Information for coming off Prescribed Psychotropic Medication
Not everyone will have a problem in reducing and coming off minor tranquillisers, sleeping tablets and/or antidepressants. For those not so fortunate, coming off these types of drugs can have quite severe withdrawal symptoms. There may be some difficult times during this process. It can be an emotional time. Support is essential to help get you through withdrawal and into recovery and the more information you have about the process the better able you will be in coping from day to day. Information for you, your family and friends is available on this website.
The information on this website gives advice on successfully coming off medication. Our services via the helpline or face-to-face give you further support where you can talk through symptoms worries/anxieties with a drugs counsellor.
With our telephone helpline you will receive support from one of our counsellors who have a vast amount of experience in this field. We can help with issues that arise, ways of coping, providing reassurance and help you to understand the types of medication their effects and the withdrawal process. All communication with us is kept confidential.
Deciding to come off benzodiazepines, Z drugs and/or antidepressants is the first step. The more information you have on withdrawal the better equipped you will be to understand and cope with your symptoms. Withdrawal from these medications can be bizarre and is not linear (i.e. it is not like a broken arm, where you gradually get better with no setbacks) there will be times when you feel better then a new withdrawal symptom can present which can be incapacitating, this may then lift for a while for there yet to be another setback. This can be very difficult to understand, withdrawal from these types of medication is understated and many people find it difficult to accept that taking a legally prescribed drug could result in such adverse reactions. It is important to remember that all these withdrawal symptoms will pass in time. It is possible to come off any prescribed psychotropic medication, however long you have been taking it. People who manage to withdraw can live life to the full again.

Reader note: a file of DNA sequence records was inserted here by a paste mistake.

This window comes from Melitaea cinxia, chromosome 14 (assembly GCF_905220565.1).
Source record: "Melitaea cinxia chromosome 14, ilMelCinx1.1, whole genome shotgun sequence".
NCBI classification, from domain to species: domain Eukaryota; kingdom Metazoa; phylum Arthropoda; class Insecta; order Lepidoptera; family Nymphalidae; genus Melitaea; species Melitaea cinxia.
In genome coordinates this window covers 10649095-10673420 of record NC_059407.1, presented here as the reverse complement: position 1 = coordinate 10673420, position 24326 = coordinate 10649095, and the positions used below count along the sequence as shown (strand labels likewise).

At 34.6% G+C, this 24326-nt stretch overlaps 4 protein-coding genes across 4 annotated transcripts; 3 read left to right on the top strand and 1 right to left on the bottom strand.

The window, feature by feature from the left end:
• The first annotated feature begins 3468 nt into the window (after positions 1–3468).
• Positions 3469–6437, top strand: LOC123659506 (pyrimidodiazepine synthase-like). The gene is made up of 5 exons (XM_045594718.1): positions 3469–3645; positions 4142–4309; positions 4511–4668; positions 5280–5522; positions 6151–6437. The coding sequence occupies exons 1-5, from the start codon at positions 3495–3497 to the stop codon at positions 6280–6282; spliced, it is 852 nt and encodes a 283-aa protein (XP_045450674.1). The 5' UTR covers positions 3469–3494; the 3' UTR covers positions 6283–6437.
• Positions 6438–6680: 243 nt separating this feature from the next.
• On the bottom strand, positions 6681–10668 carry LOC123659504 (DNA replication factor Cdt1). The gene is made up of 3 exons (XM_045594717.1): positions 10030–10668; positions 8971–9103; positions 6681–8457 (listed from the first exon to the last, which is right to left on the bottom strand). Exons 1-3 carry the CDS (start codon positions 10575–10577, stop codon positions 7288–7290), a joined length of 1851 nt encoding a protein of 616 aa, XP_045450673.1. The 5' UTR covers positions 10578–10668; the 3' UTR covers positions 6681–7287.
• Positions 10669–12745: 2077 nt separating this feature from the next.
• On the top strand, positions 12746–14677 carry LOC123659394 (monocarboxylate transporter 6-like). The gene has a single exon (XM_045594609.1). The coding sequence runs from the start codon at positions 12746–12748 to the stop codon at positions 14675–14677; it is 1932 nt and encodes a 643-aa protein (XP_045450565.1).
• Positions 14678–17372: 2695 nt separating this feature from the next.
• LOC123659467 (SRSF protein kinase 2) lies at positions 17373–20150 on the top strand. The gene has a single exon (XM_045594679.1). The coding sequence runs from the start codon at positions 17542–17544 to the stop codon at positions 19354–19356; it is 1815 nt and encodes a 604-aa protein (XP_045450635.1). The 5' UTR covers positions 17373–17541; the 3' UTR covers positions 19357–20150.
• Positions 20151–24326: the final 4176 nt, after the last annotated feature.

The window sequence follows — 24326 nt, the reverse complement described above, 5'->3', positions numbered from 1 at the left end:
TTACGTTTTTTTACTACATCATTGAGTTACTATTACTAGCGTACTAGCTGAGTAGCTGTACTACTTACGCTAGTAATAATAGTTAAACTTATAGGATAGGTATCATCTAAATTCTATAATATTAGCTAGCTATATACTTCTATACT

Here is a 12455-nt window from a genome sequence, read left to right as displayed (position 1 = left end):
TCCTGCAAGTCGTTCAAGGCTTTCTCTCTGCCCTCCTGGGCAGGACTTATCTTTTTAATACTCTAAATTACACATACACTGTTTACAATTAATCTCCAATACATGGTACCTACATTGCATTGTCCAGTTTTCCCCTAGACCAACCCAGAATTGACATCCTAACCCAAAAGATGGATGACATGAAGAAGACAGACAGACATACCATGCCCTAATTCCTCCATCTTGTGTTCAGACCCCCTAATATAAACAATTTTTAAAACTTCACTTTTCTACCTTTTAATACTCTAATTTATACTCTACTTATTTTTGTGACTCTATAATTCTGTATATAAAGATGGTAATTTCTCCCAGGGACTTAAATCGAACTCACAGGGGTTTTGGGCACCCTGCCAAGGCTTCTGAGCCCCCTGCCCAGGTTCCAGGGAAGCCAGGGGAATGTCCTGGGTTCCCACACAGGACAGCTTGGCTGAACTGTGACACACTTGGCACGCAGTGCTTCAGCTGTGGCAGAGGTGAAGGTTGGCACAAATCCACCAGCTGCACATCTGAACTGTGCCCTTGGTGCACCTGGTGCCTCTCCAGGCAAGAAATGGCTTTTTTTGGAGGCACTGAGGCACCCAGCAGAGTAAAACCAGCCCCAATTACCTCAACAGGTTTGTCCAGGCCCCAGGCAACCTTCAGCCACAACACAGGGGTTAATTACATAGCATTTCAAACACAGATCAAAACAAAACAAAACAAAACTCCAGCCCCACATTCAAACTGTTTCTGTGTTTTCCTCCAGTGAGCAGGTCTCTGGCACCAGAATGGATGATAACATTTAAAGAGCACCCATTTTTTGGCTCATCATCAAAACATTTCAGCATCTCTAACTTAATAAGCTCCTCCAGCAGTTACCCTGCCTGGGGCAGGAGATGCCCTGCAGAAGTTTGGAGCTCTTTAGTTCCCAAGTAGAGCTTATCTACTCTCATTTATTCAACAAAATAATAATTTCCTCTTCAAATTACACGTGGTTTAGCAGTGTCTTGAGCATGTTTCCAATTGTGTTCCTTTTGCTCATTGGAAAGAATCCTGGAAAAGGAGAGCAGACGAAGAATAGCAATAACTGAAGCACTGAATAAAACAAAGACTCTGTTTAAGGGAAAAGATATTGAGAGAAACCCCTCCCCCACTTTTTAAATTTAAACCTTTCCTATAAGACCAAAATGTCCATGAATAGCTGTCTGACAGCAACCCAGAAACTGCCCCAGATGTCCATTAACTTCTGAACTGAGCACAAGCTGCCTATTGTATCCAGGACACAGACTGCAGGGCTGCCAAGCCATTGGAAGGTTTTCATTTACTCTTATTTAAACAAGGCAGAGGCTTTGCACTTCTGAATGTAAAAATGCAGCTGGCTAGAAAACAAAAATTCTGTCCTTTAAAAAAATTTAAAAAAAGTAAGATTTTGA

The more knowledgeable you are about benzodiazepines, Z drugs and/or antidepressants and withdrawal, the better prepared you will be to cope with it.
During the Reduction Programme
Get in touch your Doctor if there are severe withdrawal symptoms which cause concern
Get in touch with your Doctor if there are any new or unexplained withdrawal symptoms (to rule out any possible underlying conditions)
Accept help and rest if you need to
Make time to talk, communication is important. At other times space may be needed, friends and family may need you to explain to them how you are feeling so they can support you better
Try to maintain a healthy diet and exercise, this at times may be quite limited depending on severity of withdrawal symptoms. Again, do what you can and try not to worry about want you cannot manage.
Reduce too quickly.
Reinstate the medication after you have come off your medication.
Overdo things - you may not have as much energy as you did so just do what you feel able to.
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Bristol and District Tranquilliser Project is a company limited by guarantee (No: 5126531) and is a charity registered in England and Wales (No: 1104033). The Project is funded by Bristol, North Somerset, South Gloucester (BNSSG) Clinical Commissioning Group (CCG) and other charitable organisations named under sponsorship.